An Olympic handball star helped open a new junior handball team at The Eastbourne Sports Park.
Brighton University student Laurence Curtis has devoted his time and efforts into setting up the first youth side in the area.
The club will run coaching sessions every Saturday afternoon at the sports park.
Mark Hawkins - who played handball for Team GB at London 2012 - gave a speech and a coaching session to the new players last week.
Making my debut as a handball player I was shown how technically skilled one would need to be with their hands to compete with an Olympian. The ease of how he brushed past was embarrassing.
Mark made me look like his puppet aimlessly waving limbs around.
He spoke about his Olympic experience and how he hopes to help produce a new generation of British Handball players.
He said, “There was not a great deal going on around here before the Olympics for handball, but we can try and get as many people as possible playing it will be good.”
The team is currently searching for players aged between 12-18-years-old regardless of ability.
Laurence Curtis said, “We, as a club, just want to start a brand new handball team here in Eastbourne. It is possible but we need to get young people and their parents aware of the club.”
The session consisted of skill exercises with one-on-one coaching and training games playing against the Olympian.
I also learnt how you always need to be alert even when not playing, as I found out to my misfortune.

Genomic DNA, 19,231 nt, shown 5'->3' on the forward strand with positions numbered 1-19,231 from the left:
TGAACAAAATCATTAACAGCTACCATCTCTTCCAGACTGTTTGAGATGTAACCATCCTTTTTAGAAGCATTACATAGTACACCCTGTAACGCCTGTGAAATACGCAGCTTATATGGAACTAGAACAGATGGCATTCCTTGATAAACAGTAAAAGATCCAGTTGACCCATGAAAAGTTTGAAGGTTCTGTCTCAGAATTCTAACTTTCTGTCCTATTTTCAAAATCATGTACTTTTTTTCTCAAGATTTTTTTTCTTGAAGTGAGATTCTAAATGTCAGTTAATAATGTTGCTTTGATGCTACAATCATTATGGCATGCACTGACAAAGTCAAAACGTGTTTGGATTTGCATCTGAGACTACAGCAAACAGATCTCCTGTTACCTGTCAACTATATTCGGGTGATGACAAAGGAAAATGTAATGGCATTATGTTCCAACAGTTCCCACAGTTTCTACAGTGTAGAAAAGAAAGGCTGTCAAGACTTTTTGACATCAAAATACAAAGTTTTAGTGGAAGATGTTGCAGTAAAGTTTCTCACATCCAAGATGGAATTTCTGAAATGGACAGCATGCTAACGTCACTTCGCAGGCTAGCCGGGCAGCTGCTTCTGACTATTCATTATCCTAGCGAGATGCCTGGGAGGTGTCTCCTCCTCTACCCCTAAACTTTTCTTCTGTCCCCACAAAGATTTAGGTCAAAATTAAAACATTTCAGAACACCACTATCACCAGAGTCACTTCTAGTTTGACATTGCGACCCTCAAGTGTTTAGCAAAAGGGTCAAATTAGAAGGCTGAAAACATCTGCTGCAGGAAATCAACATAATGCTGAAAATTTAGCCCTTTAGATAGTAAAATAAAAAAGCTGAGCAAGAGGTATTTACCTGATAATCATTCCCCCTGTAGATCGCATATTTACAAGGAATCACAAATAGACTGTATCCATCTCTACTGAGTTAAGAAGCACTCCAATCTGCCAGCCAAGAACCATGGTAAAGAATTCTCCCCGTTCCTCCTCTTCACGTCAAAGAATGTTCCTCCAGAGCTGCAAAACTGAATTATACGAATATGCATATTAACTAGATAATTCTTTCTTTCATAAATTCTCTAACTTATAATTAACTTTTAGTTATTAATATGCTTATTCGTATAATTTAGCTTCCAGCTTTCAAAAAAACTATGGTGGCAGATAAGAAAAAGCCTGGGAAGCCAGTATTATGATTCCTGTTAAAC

While trying to conduct an interview with the Olympian courtside I was unsighted and hit in the stomach by a loose ball. The simple lesson - keep your eye on the ball.
Laurence added, “The Olympics were great for handball because now loads of kids know about handball and are interested in the sport.”
“We hope to build off of the back of this and it helps so much with someone like Mark coming down.”
The Olympic handball player trained in Denmark with Team GB for the Olympics and is negotiating a new contract in Holland with a professional club.
His future ambitions are to come back to Britain and coach new players to raise the level of handball in this country to similar heights of other European powerhouses.
Mark said, “There are not many players in Britain and even fewer coaches. Coaching education is needed. The emphasis is now being switched from elite level to grassroots in this country.”
For the pair the momentum in handball is high and their aim is to use this to get the younger generation to play handball and bring life into the game.
The dream is that should the new club be successful, it will be places like Eastbourne where fresh young sport stars can be born.
In next week’s Herald, Haydn Cobb will be trying out rowing at Eastbourne Rowing Club - another sport that was hugely successful at the Olympics.